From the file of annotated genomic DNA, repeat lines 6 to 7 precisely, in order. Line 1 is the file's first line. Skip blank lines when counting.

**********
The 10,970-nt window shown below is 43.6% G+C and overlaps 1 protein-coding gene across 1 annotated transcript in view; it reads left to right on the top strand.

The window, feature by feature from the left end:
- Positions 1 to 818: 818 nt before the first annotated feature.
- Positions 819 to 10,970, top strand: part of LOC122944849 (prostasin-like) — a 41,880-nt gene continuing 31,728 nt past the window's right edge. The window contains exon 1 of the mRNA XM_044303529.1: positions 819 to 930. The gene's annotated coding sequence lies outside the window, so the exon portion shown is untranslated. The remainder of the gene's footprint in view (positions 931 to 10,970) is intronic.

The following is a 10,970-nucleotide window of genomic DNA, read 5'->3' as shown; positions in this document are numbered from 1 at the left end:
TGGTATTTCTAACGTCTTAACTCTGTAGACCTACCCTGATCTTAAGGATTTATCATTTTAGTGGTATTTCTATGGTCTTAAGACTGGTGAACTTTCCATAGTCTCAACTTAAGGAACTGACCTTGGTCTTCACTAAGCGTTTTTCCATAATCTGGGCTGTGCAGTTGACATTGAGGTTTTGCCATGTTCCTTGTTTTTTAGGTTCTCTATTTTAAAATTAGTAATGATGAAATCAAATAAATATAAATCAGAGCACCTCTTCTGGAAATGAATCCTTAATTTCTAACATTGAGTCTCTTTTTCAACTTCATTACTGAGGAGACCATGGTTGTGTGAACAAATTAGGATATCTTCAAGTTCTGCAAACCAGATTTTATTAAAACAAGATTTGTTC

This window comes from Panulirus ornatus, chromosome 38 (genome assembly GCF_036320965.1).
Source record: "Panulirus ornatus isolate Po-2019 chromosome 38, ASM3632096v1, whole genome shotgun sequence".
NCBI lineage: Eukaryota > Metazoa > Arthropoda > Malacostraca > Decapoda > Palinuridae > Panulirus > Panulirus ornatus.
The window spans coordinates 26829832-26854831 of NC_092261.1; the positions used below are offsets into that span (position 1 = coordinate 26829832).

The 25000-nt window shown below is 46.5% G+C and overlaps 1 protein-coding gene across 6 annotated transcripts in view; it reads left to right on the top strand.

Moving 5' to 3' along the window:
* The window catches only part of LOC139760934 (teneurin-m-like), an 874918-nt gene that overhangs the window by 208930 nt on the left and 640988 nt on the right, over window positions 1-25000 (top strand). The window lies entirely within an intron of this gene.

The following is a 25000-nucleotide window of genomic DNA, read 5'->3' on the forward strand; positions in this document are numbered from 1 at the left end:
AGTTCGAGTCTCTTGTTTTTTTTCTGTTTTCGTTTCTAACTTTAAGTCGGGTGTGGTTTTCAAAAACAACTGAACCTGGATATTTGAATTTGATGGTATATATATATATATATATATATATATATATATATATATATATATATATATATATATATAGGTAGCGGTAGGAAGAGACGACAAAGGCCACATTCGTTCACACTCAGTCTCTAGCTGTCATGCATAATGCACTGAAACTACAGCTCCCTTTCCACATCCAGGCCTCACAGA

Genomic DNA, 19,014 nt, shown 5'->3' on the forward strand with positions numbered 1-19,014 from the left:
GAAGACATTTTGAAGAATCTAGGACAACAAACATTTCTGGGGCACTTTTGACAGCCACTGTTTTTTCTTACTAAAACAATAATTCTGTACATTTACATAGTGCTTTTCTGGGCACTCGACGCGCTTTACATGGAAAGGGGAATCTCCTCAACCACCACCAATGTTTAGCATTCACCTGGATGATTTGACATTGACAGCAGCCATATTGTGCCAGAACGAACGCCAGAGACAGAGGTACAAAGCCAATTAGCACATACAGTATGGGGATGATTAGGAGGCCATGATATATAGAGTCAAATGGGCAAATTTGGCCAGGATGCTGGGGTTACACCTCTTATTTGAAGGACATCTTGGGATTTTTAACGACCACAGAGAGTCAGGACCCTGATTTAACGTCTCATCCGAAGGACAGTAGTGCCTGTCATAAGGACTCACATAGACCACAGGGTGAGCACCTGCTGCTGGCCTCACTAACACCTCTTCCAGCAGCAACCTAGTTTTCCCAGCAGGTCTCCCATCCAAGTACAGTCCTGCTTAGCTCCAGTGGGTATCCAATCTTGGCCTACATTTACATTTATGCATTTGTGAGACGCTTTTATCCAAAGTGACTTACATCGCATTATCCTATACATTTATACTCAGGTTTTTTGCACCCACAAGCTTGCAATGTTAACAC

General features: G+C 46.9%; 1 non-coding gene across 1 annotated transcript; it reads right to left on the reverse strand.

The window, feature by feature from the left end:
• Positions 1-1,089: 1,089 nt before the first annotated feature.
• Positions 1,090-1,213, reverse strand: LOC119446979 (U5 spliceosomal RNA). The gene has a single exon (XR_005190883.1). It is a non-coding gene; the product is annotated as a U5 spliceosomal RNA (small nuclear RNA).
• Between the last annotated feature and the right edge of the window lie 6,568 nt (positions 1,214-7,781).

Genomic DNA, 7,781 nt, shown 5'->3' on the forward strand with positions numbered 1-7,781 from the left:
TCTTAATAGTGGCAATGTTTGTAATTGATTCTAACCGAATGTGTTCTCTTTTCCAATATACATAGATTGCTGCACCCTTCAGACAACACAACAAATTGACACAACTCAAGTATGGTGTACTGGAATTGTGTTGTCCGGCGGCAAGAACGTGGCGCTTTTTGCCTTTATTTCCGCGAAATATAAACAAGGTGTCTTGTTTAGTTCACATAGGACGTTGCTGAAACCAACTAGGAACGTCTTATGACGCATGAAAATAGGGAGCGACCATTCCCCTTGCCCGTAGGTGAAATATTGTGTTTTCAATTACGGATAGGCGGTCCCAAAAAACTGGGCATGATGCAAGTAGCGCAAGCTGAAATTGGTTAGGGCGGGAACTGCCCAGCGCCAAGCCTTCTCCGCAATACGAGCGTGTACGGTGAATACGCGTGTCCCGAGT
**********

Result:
TGGTATTTCTAACGTCTTAACTCTGTAGACCTACCCTGATCTTAAGGATTTATCATTTTAGTGGTATTTCTATGGTCTTAAGACTGGTGAACTTTCCATAGTCTCAACTTAAGGAACTGACCTTGGTCTTCACTAAGCGTTTTTCCATAATCTGGGCTGTGCAGTTGACATTGAGGTTTTGCCATGTTCCTTGTTTTTTAGGTTCTCTATTTTAAAATTAGTAATGATGAAATCAAATAAATATAAATCAGAGCACCTCTTCTGGAAATGAATCCTTAATTTCTAACATTGAGTCTCTTTTTCAACTTCATTACTGAGGAGACCATGGTTGTGTGAACAAATTAGGATATCTTCAAGTTCTGCAAACCAGATTTTATTAAAACAAGATTTGTTC

This window comes from Panulirus ornatus, chromosome 38 (genome assembly GCF_036320965.1).